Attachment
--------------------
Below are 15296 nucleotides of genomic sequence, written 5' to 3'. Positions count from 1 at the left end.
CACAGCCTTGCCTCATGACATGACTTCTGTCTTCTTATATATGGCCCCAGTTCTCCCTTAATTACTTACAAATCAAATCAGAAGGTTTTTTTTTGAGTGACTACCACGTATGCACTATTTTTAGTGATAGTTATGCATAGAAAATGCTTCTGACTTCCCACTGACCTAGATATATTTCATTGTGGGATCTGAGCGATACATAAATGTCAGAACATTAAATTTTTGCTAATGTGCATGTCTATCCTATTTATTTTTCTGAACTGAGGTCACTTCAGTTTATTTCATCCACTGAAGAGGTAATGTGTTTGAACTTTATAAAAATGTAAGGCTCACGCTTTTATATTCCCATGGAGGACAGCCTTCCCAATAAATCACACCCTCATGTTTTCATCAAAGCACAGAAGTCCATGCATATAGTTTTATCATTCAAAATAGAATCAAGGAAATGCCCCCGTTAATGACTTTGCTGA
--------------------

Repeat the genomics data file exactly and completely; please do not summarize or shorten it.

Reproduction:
Below are 15296 nucleotides of genomic sequence, written 5' to 3'. Positions count from 1 at the left end.
CACAGCCTTGCCTCATGACATGACTTCTGTCTTCTTATATATGGCCCCAGTTCTCCCTTAATTACTTACAAATCAAATCAGAAGGTTTTTTTTTGAGTGACTACCACGTATGCACTATTTTTAGTGATAGTTATGCATAGAAAATGCTTCTGACTTCCCACTGACCTAGATATATTTCATTGTGGGATCTGAGCGATACATAAATGTCAGAACATTAAATTTTTGCTAATGTGCATGTCTATCCTATTTATTTTTCTGAACTGAGGTCACTTCAGTTTATTTCATCCACTGAAGAGGTAATGTGTTTGAACTTTATAAAAATGTAAGGCTCACGCTTTTATATTCCCATGGAGGACAGCCTTCCCAATAAATCACACCCTCATGTTTTCATCAAAGCACAGAAGTCCATGCATATAGTTTTATCATTCAAAATAGAATCAAGGAAATGCCCCCGTTAATGACTTTGCTGA